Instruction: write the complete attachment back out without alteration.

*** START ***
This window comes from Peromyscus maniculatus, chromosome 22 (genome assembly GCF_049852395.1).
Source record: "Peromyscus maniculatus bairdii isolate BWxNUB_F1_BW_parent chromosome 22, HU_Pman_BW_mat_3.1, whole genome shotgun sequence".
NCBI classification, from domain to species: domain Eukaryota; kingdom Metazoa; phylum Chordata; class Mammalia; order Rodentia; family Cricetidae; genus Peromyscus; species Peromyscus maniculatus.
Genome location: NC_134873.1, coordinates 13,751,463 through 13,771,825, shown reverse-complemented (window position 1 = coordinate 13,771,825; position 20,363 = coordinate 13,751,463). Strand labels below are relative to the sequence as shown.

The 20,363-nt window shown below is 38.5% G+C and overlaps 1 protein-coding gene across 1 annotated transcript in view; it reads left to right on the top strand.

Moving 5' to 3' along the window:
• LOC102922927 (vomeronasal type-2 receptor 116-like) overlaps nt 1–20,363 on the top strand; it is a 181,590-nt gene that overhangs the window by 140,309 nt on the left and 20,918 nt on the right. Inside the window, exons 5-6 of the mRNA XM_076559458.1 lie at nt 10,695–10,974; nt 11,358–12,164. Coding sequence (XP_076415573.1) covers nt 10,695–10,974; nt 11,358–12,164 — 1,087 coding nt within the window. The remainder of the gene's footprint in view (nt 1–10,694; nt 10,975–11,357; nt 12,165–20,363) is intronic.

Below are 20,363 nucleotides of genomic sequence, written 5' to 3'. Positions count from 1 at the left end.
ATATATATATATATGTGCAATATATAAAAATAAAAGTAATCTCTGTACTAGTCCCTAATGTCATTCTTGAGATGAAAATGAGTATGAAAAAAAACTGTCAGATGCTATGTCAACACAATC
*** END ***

This window comes from Peromyscus maniculatus, chromosome 22 (genome assembly GCF_049852395.1).
Source record: "Peromyscus maniculatus bairdii isolate BWxNUB_F1_BW_parent chromosome 22, HU_Pman_BW_mat_3.1, whole genome shotgun sequence".
NCBI classification, from domain to species: domain Eukaryota; kingdom Metazoa; phylum Chordata; class Mammalia; order Rodentia; family Cricetidae; genus Peromyscus; species Peromyscus maniculatus.
Genome location: NC_134873.1, coordinates 13,751,463 through 13,771,825, shown reverse-complemented (window position 1 = coordinate 13,771,825; position 20,363 = coordinate 13,751,463). Strand labels below are relative to the sequence as shown.

The 20,363-nt window shown below is 38.5% G+C and overlaps 1 protein-coding gene across 1 annotated transcript in view; it reads left to right on the top strand.

Moving 5' to 3' along the window:
• LOC102922927 (vomeronasal type-2 receptor 116-like) overlaps nt 1–20,363 on the top strand; it is a 181,590-nt gene that overhangs the window by 140,309 nt on the left and 20,918 nt on the right. Inside the window, exons 5-6 of the mRNA XM_076559458.1 lie at nt 10,695–10,974; nt 11,358–12,164. Coding sequence (XP_076415573.1) covers nt 10,695–10,974; nt 11,358–12,164 — 1,087 coding nt within the window. The remainder of the gene's footprint in view (nt 1–10,694; nt 10,975–11,357; nt 12,165–20,363) is intronic.

Below are 20,363 nucleotides of genomic sequence, written 5' to 3'. Positions count from 1 at the left end.
ATATATATATATATGTGCAATATATAAAAATAAAAGTAATCTCTGTACTAGTCCCTAATGTCATTCTTGAGATGAAAATGAGTATGAAAAAAAACTGTCAGATGCTATGTCAACACAATC